Robert
 

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My purpose for installing the floating floor was to minimize bass outside the room. I have a neighbor across the street with a cheap sub in his audio system. He likes to play his music loud. The only place in my entire house where I cannot hear his bass is inside my HT. Having experienced that, I sought to make sure my room would not be a problem for my neighbors.


The side effect of the floating for is that the LFE through my single SVS CS1646 sub, is nothing short of amazing. The 3/4" T&G plywood provides ample stiffness - I don't believe there is any concern about a daiphram effect on the bass.


I have experienced great LFE in only two rooms other than my own, so I am not an expert, however, the effect is noticeable and I am glad I did it. You might be able to simulate the same effects, to a greater degree, by using buttkickers, or Aura bass shakers.


The Acoustik Mat and T&G floor is a tiring 2 day process to install (my room is .... omg, I used to know these things.... it is 14' x 17'. Not a big room, but it was a big chore getting the floor done correctly. You want to make sure to leave a gap around the perimiter of the T&G, about 3/8" from the wall. Fill this gap with silicone caulk. This keeps the floor from making contact with the wall and passing along vibrations.
 

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Thanks Guys!!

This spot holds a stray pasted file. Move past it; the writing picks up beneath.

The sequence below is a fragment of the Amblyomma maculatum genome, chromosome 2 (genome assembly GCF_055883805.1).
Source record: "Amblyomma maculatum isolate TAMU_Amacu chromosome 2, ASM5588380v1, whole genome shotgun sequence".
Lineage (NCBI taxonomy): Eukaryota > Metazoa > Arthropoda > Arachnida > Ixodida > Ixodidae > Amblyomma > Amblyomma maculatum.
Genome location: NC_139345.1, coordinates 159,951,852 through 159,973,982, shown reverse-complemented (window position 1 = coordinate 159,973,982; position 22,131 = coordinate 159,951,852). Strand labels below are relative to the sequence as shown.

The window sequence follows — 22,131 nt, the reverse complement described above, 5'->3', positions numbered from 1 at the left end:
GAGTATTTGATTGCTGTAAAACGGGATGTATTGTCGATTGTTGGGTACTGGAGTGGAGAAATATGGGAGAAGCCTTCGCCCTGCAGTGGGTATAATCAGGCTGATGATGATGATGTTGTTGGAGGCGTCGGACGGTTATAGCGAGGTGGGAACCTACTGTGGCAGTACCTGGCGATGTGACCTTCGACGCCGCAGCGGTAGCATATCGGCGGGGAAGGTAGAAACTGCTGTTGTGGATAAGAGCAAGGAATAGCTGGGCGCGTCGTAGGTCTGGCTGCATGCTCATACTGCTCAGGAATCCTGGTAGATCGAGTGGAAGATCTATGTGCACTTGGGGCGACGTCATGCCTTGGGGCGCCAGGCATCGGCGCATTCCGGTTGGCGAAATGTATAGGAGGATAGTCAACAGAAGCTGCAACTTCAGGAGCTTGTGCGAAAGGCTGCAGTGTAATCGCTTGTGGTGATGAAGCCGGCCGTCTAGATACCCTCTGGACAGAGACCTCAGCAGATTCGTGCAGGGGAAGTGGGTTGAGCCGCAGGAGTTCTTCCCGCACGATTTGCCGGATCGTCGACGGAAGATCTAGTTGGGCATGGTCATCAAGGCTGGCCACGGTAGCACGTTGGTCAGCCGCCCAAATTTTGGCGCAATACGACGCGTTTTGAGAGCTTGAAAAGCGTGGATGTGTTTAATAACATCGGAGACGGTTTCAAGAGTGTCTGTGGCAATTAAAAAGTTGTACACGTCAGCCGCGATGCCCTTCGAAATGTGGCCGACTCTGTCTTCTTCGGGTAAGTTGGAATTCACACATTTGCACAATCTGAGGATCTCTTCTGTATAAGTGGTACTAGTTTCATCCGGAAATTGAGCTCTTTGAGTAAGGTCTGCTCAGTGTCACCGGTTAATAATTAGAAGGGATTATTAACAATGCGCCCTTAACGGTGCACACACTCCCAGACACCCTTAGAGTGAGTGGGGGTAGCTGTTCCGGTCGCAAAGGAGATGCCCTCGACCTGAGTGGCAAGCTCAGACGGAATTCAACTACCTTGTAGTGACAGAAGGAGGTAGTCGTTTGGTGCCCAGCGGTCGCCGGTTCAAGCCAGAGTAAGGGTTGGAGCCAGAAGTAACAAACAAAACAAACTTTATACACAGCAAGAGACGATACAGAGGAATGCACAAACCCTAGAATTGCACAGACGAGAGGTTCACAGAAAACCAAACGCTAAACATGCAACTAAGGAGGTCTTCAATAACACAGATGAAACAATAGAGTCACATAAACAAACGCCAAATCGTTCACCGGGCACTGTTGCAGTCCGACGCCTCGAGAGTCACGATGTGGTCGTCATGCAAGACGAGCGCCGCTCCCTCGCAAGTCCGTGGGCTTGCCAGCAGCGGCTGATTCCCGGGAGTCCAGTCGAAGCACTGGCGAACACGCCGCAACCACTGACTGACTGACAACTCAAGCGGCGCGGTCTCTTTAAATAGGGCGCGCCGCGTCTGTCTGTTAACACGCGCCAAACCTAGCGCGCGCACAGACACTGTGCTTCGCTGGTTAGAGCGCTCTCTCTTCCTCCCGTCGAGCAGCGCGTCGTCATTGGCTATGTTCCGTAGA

Diver, are you on a slab? Does both the mat and the plywood come to 3/8" from the wall and then the wall is attached (nailed) to the slab?


How is the plywood attached to the mat, glue?


Thanks for the help guys.


Cary
 

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Cary,


No slab, I have a 1¼" subfloor on a perimeter foundation.


There's a lot of good information in the following thread:
http://www.avsforum.com/avs-vb/showt...79#post2461379


After installing 2 layers of sheetrock, and sealing all seams, I installed the mat so that it was right up against the wall. If you are going with double walls, I believe I saw a post where someone was advised to install the floating floor, and then to build the second inner wall on the floating floor.


To attach the tiles to the subfloor and floating floor, I started out using a Henry's mastic from Home Depot to glue the AM tiles to the subfloor, and then to glue the T&G to the AM. I ran out of mastic, and switched to Liquid Nails part way through the process. Initially I used 8 screws in every sheet (of plywood) to hold it against the mat - The T&G wanted to bow away from the AM. I left all of the screws in place for a few weeks while I worked on the procenium and stage, removing screws as I went along. I chose to leave 1 screw in each corner sheet of T&G, hoping that would help to keep the T&G from creeping - not knowing if it is even possible for it to creep. Idealy, there would be no rigid coupling of the floating floor to the house srtructure, but I felt the need to compromise this ideal slightly for the sake of ensuring everything would remain in place.


Feel free to contact me for any advice.
[email protected]